Doc Buzzard is hangin' around...
January 5, 2012 9:20 PM Subscribe
What the heck are all these birds of prey doing
posted by WidgetAlley to pets & animals (9 answers total) 3 users marked this as a favorite
For three days in a row, now, I have walked out of my apartment about 45 min. before sundown and seen not one, not two, but hundreds of birds of prey streaming across the sky in an orderly and determined fashion, in a period of perhaps 20 minutes. Where are they going and why?
A bit of background: I live in middle/northern TN, on the side of one of the higher hills in a relatively flat area, overlooking a river. Across the river is a quarry, which has delved into the side of some bluffs for quite a long way. Because of the confluence of river, hill, and cliffs, it's not unusual to see some raptors hanging around, riding the thermals. That's not what's going on.
A few more details that hopefully will help the ornithologists among you:
- One day before the first migration, I saw several hundred turkey vultures gathered on the cliffs above the quarry. They were breaking off and wheeling around in small groups but were not moving en masse as they are now.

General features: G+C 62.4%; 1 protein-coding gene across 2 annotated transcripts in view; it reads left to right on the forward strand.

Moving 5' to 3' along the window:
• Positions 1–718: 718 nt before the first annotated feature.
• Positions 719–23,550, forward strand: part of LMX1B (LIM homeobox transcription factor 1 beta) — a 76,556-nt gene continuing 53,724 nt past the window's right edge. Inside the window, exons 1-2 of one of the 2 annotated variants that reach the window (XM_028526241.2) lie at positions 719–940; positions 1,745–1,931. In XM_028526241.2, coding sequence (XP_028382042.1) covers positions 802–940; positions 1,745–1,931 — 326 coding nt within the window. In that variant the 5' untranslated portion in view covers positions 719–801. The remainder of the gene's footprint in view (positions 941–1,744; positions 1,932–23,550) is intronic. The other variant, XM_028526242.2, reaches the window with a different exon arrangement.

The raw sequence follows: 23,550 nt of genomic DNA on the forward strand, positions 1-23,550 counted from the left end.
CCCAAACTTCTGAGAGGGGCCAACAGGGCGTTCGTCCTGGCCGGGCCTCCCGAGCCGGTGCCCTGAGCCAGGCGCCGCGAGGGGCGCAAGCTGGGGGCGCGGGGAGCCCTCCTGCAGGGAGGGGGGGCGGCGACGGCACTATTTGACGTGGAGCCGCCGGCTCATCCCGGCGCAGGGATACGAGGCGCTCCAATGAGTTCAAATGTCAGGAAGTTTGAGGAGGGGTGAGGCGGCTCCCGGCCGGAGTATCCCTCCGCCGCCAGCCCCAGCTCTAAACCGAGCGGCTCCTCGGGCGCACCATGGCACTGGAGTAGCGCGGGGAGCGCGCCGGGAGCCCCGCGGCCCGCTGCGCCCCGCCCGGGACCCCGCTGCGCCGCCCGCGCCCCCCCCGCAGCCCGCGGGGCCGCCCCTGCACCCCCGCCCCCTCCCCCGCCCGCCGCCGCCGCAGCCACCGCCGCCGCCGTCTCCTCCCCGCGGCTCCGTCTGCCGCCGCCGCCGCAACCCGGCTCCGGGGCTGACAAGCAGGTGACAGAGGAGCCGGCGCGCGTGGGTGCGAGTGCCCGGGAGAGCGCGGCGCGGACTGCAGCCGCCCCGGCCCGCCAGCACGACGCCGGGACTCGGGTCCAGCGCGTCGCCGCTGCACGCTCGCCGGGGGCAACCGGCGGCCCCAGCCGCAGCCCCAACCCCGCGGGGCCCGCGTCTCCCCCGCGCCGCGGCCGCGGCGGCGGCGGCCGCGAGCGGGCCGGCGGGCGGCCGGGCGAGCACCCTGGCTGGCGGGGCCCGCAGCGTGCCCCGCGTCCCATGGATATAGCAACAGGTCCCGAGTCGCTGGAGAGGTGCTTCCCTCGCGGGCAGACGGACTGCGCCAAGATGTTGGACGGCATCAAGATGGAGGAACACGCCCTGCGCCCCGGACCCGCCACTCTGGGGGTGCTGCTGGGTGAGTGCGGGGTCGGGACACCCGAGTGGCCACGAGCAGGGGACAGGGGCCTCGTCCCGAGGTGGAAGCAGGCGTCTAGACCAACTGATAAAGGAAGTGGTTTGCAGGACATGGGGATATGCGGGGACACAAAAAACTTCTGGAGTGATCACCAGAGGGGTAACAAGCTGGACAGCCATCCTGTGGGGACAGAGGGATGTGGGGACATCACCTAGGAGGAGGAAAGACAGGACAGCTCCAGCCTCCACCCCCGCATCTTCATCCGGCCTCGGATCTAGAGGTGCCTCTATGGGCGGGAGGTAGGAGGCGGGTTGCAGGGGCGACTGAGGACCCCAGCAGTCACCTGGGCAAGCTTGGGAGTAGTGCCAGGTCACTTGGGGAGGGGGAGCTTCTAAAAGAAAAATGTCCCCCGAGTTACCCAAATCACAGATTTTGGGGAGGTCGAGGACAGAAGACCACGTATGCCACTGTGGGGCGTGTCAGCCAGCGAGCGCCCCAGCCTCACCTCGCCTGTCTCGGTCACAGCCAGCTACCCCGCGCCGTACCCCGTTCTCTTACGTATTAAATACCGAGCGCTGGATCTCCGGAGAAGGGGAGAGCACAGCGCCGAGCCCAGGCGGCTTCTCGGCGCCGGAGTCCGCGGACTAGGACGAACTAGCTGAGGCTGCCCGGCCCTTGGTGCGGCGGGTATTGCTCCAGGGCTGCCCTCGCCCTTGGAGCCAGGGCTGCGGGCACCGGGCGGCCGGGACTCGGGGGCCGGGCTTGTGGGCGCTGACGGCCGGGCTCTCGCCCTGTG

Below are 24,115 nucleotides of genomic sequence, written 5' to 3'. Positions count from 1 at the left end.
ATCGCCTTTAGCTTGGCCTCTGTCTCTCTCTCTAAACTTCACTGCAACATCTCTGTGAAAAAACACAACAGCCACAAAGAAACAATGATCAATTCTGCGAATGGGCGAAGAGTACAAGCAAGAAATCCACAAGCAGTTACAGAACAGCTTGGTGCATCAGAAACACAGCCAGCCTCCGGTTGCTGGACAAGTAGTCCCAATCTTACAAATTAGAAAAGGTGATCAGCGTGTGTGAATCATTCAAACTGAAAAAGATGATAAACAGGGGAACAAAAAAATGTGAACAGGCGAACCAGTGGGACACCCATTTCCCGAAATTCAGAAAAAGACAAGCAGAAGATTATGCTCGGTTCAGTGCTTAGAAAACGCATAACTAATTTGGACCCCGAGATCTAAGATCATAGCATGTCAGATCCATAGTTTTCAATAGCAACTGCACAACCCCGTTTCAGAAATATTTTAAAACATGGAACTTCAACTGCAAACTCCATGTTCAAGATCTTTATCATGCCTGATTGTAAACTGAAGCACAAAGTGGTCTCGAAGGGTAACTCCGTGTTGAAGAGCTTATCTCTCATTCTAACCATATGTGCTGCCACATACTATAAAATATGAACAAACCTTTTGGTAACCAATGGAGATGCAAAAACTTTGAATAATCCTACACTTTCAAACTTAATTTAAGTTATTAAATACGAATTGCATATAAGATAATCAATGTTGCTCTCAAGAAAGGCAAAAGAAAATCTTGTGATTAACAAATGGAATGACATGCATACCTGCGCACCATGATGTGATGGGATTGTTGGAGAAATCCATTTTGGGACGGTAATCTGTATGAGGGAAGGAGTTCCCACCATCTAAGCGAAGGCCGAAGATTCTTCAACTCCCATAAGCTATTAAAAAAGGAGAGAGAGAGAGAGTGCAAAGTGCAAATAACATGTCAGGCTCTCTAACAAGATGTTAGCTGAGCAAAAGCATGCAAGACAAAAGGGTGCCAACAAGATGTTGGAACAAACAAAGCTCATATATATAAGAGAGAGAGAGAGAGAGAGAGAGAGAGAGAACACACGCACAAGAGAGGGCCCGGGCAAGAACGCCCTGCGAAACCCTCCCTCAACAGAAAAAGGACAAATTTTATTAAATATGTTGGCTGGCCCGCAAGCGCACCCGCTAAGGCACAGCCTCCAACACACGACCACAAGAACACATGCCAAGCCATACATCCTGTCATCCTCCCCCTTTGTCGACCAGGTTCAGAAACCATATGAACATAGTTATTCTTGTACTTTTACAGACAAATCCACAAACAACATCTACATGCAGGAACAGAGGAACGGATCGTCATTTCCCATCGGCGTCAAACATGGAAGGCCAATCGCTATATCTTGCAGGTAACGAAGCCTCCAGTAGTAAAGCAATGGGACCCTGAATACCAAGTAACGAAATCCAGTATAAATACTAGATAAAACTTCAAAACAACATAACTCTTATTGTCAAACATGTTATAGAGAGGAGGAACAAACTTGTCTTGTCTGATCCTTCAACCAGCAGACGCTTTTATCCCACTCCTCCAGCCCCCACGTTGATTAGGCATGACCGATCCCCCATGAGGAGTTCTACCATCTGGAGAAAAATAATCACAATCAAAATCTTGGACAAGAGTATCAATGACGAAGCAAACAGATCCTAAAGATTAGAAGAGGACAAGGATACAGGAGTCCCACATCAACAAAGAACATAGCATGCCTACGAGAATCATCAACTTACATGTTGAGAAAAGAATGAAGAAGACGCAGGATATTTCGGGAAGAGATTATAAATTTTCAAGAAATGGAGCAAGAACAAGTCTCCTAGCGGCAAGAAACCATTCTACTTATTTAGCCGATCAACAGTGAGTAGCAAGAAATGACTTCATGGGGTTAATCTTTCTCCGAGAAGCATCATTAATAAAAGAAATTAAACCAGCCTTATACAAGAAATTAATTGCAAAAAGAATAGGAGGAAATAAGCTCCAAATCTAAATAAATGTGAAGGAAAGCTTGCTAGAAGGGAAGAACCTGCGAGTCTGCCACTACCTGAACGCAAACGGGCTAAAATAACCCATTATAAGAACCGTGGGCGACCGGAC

- The birds are mixed groups, mostly turkey buzzards but I definitely saw the white wings and bellies of several kestrels or red-tailed hawks as well.
- They are at a fairly uniform altitude, ranging from 10+ ft. above the treetops to perhaps 75 ft. This is clearly not optimal cruising height because they are having to flap their wings more frequently than I have previously observed.
- They are moving from the quarry over the hill and towards the flatlands, coming from the northeast and headed for the southwest.
- I have followed them for some time, but have not seen them lower altitude, circle or land anywhere, which leads me to believe they are not after a recent piece of roadkill or similar.
- They are gone by the time the sun goes down.
- This is the first time I've ever seen it, and I've lived in this area for 6 years (it is possible I've missed it previously, though, as this is my first year in this exact spot.)
- And, here's the kicker: turkey vultures, according to the Internet at least, do not generally migrate this far south.
So: it's probably not a migration, it's definitely not mating season, and it's not a fresh kill as far as I can tell. It is, however, one of the coolest things I've ever seen, and I'd love to know what's going on!